New Atmospheric Compound Impacts Climate, Human Health

Role in aerosol formation could aid modeling of Central Valley temps, air quality

Aerosols—and clouds seeded by them—reflect about a quarter of the Sun’s energy back to space.

For all we know about climate change and the Earth’s atmosphere, it’s amazing how much more there is to learn. Earlier this month, a team of researchers led by University of Colorado’s Roy “Lee” Mauldin III announced the discovery of a brand new atmospheric compound tied to both climate change and human health.

Above certain parts of the earth, they found, the new compound is at least as prevalent as OH, also called the hydroxyl radical, long thought to be the primary oxidant responsible for turning sulfur dioxide, an industrial pollutant, into sulfuric acid. The new compound, it turns out, can play an equally important role. Sulfuric acid contributes to acid rain and results in the formation of aerosols, airborne particulates associated with a variety of respiratory illnesses in humans and known to seed the formation of clouds. Continue reading

The “Magic Dust” that Brings More Sierra Snow

Dust from across the Pacific seeds Sierra snowflakes

Researchers found that heavy snowfall in the Sierra is connected to the amount of dust floating over from Asia.

In a weird twist on the “butterfly effect,” evidence is that Asian dust storms can mean more snow in the Sierra. The strange finding surfaced in research by scientists working on NOAA’s CalWater program. Scientists compared two Sierra storms, and found the one that contained dust particles from Asia had 40% more precipitation than the one that did not. The other storm had more particulate matter from sources in California, for instance, from burning trees or grass.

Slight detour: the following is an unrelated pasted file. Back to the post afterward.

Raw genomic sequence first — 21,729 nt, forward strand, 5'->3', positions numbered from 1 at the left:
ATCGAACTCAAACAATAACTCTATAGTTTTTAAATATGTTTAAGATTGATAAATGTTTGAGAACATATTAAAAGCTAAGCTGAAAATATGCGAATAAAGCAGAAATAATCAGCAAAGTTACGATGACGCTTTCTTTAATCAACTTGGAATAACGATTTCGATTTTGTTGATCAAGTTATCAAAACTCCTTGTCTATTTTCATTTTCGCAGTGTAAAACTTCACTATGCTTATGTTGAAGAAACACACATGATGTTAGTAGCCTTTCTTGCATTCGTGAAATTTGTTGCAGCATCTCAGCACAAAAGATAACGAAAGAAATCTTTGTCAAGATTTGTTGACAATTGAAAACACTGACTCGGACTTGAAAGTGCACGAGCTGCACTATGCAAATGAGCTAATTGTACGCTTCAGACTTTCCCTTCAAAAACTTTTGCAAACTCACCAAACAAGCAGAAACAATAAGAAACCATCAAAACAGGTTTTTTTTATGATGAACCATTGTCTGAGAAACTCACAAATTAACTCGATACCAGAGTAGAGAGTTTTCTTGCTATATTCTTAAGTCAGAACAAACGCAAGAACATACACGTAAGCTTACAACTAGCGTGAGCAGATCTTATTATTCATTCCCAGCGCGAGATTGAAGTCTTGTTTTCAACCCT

The researchers, including Kim Prather and Doug Collins from the Scripps Institute of Oceanography at UC San Diego compared the two storms from the air.

Continue reading

Icelandic Volcano Chills Travel Plans…But What About the Climate?

This post was contributed by Andrew Freedman of our content partners at Climate Central. Find out why scientists are using volcanoes as a possible model for global climate intervention, on the Climate Watch blog and on KQED’s Forum program.

Eruption of Eyjafjallajökull Volcano, Iceland  (Photo: NASA Earth Observatory)

Eruption of Eyjafjallajökull Volcano, Iceland (Photo: NASA Earth Observatory)

The ongoing eruption of Mt. Eyjafjallajokull in Iceland is disrupting flights across Europe, shutting down some of the busiest airports and aviation corridors in the world. But could it also disrupt the climate system, leading to a temporary cooling trend this summer?